On 29 January, CRDF Global published an article saying that, in December, the WCO released a paper entitled “Practical Guidance on Free Zones”, intended to help member states address risks posed by illicit activities – including smuggling, money laundering, and counterfeiting – occurring in their free zones. This issue has become a focus at the WCO.  It argues that a glaring problem in the area of free zone governance is the fact that, for all the guidance that exists on the issue, essentially none of it is legally binding, and the WCO convention that deals with Customs oversight in free zones, is optional for member states.  While still not legally binding, the new WCO Practical Guidance is an important step toward improving governance of free zones.  With 183 members, the WCO carries significant weight in the area of global trade and especially in customs matters.  This guidance, coupled with recommendations from OECD and the precedent set by the Tobacco Protocol, can be seen as a precursor to mandatory inclusion of customs in the establishment and operation of free zones all over the world.’s-free-zone-guidance-calls-increased-involvement-customs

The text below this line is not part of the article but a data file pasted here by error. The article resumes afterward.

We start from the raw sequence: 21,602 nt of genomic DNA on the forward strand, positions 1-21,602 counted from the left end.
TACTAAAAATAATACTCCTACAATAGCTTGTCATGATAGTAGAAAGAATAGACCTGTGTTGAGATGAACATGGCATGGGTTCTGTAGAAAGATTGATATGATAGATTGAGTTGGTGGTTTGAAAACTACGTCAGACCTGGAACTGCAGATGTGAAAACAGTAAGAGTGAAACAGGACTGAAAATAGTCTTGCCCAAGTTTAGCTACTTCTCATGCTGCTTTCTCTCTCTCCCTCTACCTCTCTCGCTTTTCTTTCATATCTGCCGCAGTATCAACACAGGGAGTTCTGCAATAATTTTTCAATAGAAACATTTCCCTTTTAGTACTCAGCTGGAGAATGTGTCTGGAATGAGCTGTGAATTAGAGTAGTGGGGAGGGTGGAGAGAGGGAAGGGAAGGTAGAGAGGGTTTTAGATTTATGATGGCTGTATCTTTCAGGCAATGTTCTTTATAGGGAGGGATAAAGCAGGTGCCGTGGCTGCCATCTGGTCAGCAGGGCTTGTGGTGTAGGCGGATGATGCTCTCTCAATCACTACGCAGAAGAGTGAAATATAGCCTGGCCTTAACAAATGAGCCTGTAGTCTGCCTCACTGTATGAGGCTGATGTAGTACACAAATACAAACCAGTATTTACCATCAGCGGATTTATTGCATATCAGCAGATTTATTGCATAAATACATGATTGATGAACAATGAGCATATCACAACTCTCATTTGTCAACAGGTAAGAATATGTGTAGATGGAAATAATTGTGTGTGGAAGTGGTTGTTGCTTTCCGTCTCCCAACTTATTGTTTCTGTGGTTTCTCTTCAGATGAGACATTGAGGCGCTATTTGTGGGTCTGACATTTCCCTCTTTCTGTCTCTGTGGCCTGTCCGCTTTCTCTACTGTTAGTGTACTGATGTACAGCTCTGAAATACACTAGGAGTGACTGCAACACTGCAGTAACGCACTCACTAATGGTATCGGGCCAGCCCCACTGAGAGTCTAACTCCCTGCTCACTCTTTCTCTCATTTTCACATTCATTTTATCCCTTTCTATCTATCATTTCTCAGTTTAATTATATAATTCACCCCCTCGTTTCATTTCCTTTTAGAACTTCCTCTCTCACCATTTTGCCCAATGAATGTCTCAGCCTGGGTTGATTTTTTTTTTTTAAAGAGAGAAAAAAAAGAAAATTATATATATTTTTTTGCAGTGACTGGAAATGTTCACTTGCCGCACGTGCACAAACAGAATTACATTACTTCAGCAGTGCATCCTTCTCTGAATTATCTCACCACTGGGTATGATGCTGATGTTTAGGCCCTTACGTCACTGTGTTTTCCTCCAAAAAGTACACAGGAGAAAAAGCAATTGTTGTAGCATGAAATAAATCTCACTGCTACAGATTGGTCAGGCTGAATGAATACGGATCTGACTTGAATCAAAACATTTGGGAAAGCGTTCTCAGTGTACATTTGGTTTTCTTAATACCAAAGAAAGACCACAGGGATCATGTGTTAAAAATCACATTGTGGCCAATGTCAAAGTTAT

The link to the guidance in the article appears broke, but it can be found at –

The OECD Recommendation is at –

I would be grateful for any modest contribution for my time and ongoing costs of computer, relocation, and (still ongoing) removal costs, I have a page, where contributions start as low as $3, at

Author: raytodd2017

Chartered Legal Executive and former senior manager with Isle of Man Customs and Excise, where I was (amongst other things) Sanctions Officer (for UN/EU sanctions), Export Licensing Officer and Manager of the Legal-Library & Collectorate Support Section

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